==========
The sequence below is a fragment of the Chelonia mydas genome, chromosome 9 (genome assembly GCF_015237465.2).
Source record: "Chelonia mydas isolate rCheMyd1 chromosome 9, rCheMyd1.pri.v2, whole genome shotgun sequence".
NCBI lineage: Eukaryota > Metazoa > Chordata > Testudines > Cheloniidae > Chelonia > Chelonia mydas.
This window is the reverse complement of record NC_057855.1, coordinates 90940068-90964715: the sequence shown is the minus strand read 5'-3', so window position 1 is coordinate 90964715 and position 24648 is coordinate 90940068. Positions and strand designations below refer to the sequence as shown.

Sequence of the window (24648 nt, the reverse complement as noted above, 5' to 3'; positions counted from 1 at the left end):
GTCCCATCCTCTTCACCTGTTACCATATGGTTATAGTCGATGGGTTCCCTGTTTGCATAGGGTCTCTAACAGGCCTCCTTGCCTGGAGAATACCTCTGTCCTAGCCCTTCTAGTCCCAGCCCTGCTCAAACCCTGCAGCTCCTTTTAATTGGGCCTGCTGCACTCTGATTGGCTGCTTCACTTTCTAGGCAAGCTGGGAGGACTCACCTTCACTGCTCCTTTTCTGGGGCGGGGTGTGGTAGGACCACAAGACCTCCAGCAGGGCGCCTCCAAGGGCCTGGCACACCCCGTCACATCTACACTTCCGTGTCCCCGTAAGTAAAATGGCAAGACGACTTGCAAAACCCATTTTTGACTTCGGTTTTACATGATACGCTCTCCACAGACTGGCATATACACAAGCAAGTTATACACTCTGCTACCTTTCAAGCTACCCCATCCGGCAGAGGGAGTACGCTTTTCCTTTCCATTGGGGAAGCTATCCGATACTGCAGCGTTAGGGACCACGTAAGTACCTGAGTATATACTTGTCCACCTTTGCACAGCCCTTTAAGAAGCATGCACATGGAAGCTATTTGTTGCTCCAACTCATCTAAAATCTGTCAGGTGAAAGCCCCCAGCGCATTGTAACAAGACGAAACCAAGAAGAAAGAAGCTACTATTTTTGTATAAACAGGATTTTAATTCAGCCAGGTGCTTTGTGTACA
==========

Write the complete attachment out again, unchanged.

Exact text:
The sequence below is a fragment of the Chelonia mydas genome, chromosome 9 (genome assembly GCF_015237465.2).
Source record: "Chelonia mydas isolate rCheMyd1 chromosome 9, rCheMyd1.pri.v2, whole genome shotgun sequence".
NCBI lineage: Eukaryota > Metazoa > Chordata > Testudines > Cheloniidae > Chelonia > Chelonia mydas.
This window is the reverse complement of record NC_057855.1, coordinates 90940068-90964715: the sequence shown is the minus strand read 5'-3', so window position 1 is coordinate 90964715 and position 24648 is coordinate 90940068. Positions and strand designations below refer to the sequence as shown.

Sequence of the window (24648 nt, the reverse complement as noted above, 5' to 3'; positions counted from 1 at the left end):
GTCCCATCCTCTTCACCTGTTACCATATGGTTATAGTCGATGGGTTCCCTGTTTGCATAGGGTCTCTAACAGGCCTCCTTGCCTGGAGAATACCTCTGTCCTAGCCCTTCTAGTCCCAGCCCTGCTCAAACCCTGCAGCTCCTTTTAATTGGGCCTGCTGCACTCTGATTGGCTGCTTCACTTTCTAGGCAAGCTGGGAGGACTCACCTTCACTGCTCCTTTTCTGGGGCGGGGTGTGGTAGGACCACAAGACCTCCAGCAGGGCGCCTCCAAGGGCCTGGCACACCCCGTCACATCTACACTTCCGTGTCCCCGTAAGTAAAATGGCAAGACGACTTGCAAAACCCATTTTTGACTTCGGTTTTACATGATACGCTCTCCACAGACTGGCATATACACAAGCAAGTTATACACTCTGCTACCTTTCAAGCTACCCCATCCGGCAGAGGGAGTACGCTTTTCCTTTCCATTGGGGAAGCTATCCGATACTGCAGCGTTAGGGACCACGTAAGTACCTGAGTATATACTTGTCCACCTTTGCACAGCCCTTTAAGAAGCATGCACATGGAAGCTATTTGTTGCTCCAACTCATCTAAAATCTGTCAGGTGAAAGCCCCCAGCGCATTGTAACAAGACGAAACCAAGAAGAAAGAAGCTACTATTTTTGTATAAACAGGATTTTAATTCAGCCAGGTGCTTTGTGTACA